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Reunion Island: cyanobacterial communities subject to environmental change

In the blue waters of the Indian Ocean, on the west coast of Reunion Island, INRA scientists from Versailles-Grignon and their colleagues have revealed that the composition of the cyanobacterial communities typical of tropical lagoons is being affected by global and local changes.

West coat of Reunion island.
M. Grugger heads the laboratory dedicated to cyanobacteria at the Pasteur Institute (Paris, France).. © Muriel Grugger, Muriel Gugger
Updated on 11/18/2015
Published on 03/19/2015

Tempted by a trip to the tropics?  Sun, sea and cyanobacteria.  You are invited to participate in this dream programme by INRA scientists from Versailles-Grignon and their colleagues  who have explored the microbial communities that develop on sand, corals or rocks in the form of biofilms in the water that lap the shores of Reunion Island.

Making use of macroscopic and microscopic observations and the most recent genetics technologies, the scientists were able to analyse 187 samples from these biofilms, in which they focused in particular on the presence of cyanobacteria.  The samples were collected between September 2009 and April 2010 along the west coast of the island in the warm waters of the shallow lagoons that extend over 25 km within a coral barrier reef.


Cyanobacterial biofilms of considerable diversity, characteristic of tropical regions.

 A hazy film, a felted composition or a gelatinous assembly; these colonies are organised in a variety of structures  that are mainly made up of filamentous cyanobacteria associated with other bacteria.  The scientists observed a very broad diversity among these cyanobacteria, as they were able to list more than 67 operational taxonomic units, or in other words groups of individuals whose genetic material (i.e. their 16S rRNA sequences) presented a similarity of more than 98%.  These taxonomic units belonged to the Oscillatoria and Nostocale orders, and several of them - never previously described - probably constituted new species.


Cyanobacterial biofilms subject to environmental factors

Furthermore, in light of the results obtained during other studies, the scientists were able to observe that the cyanobacterial biofilms of Reunion Island and those of other lagoons (Raivavae in French Polynesia, the Bahamas in the Caribbean, etc.) have the common trait of harbouring a broad diversity of cyanobacterial species which in most cases are shared.  By contrast, biofilms sampled in the Arctic and Antarctic Oceans are much less diversified and contain different species.  These findings suggest the existence in cyanobacterial biofilms that have a biogeographical structure, and that their composition is influenced by factors and processes operating at a large geographical scale (for example, climatic regions).

At a local scale, the scientists showed that the seasonal variations which determine the climate of Reunion Island exert a strong influence on the cyanobacterial composition of biofilms.  The samples collected during the cold and dry season from September to December displayed less diversity than those harvested during the hot and humid months from January to April.  A difference that the scientists explained in particular by the effects of the rainfall associated with high temperatures on the nutrient availability and water quality in the lagoons.  Account must also be taken of the fact that the changes occurring within the cyanobacterial communities of Reunion Island might also have a health impact - during a study carried out in the Caribbean on the Île de Raivavae, researchers had shown that certain species were endowed with considerable potential toxicity.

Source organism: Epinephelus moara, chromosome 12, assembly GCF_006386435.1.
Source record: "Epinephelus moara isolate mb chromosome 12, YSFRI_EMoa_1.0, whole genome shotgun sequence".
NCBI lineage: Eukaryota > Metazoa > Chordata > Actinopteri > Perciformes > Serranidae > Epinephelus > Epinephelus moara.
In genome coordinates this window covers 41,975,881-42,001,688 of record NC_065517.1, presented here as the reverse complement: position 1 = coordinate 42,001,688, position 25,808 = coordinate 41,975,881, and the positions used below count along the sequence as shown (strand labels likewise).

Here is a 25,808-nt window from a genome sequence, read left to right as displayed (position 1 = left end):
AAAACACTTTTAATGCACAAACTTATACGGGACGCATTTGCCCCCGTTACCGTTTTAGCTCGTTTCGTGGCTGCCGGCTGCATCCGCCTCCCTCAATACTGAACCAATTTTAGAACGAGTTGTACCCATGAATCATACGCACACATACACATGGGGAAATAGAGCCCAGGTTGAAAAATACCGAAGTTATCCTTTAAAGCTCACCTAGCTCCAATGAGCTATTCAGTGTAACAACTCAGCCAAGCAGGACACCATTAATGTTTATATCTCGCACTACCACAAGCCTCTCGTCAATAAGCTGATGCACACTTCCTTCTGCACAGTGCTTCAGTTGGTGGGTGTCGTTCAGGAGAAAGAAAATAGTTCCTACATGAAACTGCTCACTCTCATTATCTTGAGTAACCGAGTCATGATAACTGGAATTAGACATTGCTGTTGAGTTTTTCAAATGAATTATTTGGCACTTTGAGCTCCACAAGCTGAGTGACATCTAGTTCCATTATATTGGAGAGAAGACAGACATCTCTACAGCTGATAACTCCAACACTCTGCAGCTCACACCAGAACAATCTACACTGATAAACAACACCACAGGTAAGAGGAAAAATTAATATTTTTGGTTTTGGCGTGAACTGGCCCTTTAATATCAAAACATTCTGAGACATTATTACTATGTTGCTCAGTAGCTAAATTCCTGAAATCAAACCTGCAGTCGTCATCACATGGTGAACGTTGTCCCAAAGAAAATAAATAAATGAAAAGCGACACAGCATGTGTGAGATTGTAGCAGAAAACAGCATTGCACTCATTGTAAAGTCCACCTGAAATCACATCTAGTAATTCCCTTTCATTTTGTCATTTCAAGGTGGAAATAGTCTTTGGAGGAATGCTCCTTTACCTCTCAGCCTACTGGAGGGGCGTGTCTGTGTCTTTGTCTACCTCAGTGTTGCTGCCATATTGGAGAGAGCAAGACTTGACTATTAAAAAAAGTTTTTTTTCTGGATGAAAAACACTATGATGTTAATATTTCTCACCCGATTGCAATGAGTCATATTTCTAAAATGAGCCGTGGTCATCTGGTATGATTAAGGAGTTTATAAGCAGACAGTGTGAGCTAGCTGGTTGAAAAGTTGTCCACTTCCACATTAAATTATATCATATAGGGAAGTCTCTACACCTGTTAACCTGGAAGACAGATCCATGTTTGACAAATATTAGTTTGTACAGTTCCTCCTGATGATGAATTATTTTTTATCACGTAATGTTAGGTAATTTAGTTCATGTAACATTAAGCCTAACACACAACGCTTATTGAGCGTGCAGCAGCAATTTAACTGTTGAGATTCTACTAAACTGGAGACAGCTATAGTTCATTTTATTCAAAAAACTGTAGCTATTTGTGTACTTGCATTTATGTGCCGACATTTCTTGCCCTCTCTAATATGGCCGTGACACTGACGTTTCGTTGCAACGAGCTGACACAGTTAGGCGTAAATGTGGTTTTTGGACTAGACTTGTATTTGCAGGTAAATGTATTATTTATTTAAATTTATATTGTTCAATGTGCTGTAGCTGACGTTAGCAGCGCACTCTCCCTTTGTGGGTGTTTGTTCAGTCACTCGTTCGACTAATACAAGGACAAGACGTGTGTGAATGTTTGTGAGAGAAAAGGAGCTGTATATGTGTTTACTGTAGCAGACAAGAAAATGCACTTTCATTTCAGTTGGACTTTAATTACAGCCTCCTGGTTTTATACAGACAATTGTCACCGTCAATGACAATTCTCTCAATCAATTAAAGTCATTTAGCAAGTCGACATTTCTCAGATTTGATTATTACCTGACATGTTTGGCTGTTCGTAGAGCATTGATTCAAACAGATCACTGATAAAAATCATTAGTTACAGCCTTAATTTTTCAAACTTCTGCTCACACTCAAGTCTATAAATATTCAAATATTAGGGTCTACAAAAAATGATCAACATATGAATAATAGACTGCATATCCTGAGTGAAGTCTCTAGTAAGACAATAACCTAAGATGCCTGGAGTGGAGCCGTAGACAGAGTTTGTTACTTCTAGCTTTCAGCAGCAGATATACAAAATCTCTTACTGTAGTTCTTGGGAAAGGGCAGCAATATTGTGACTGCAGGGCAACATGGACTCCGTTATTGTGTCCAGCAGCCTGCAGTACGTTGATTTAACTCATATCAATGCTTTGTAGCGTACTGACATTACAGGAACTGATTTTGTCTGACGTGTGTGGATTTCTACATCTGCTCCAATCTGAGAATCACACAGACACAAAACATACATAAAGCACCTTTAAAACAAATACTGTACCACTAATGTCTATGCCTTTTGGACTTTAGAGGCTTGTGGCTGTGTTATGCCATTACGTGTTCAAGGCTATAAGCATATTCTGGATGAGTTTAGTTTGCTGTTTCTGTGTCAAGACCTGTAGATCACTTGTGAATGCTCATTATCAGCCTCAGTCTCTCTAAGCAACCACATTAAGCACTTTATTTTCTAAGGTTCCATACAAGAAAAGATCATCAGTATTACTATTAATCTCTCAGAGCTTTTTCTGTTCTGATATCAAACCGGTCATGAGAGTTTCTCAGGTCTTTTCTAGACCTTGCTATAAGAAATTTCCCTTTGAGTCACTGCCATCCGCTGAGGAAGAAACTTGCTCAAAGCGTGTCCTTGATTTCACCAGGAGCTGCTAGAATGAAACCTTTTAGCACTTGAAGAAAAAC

Overall, these results obtained during a very extensive sampling campaign highlighted the fact that the structure and composition of the biofilms dominated by cyanobacteria in the lagoons of Reunion Island are markedly influenced by selection pressures acting at different geographical scales.  More generally, they raise questions as to the influence of anthropogenic pressures exerted at a global scale (e.g. global warming) or a local level (pollution by nutrients) and their effects on biofilm composition.  Perspectives that are now encouraging the scientists to consider other continents and other aquatic environments.


This work was carried out in the context of the ARISTOCYA project - Analysis of the toxic risks linked to the development of marine benthic cyanobacteria in tropical regions.

Find out more

Echenique-Subiabre I., Villeneuve A., Golubic S., Turquet J., Humbert J.F. and Gugger M. 2015. Influence of local and global environmental parameters on the composition of cyanobacterial mats in a tropical lagoon. Microb. Ecol. 69: 234.

Villeneuve A. et al. 2012. Diversity and potential toxicity of cyanobacterial mats in two tropical lagoons. J. Phycol. 48: 275.

Cyanobacteria in a few words

Cyanobacteria came into existence 2.5-3 billion years ago and have contributed to the expansion of existing forms of life on Earth due to their ability to produce oxygen by photosynthesis. They also play a major role in the functioning of ecosystems due to their ability to utilize atmospheric carbon and nitrogen.

Present in fresh or salt water, on the surface of the soil, in cold or hot areas, these bacteria are also pioneer organisms in desert environments and other extreme environments.

Known to proliferate sometimes significantly, cyanobacteria can then cause many problems including the production of toxins potentially dangerous for humans and animals.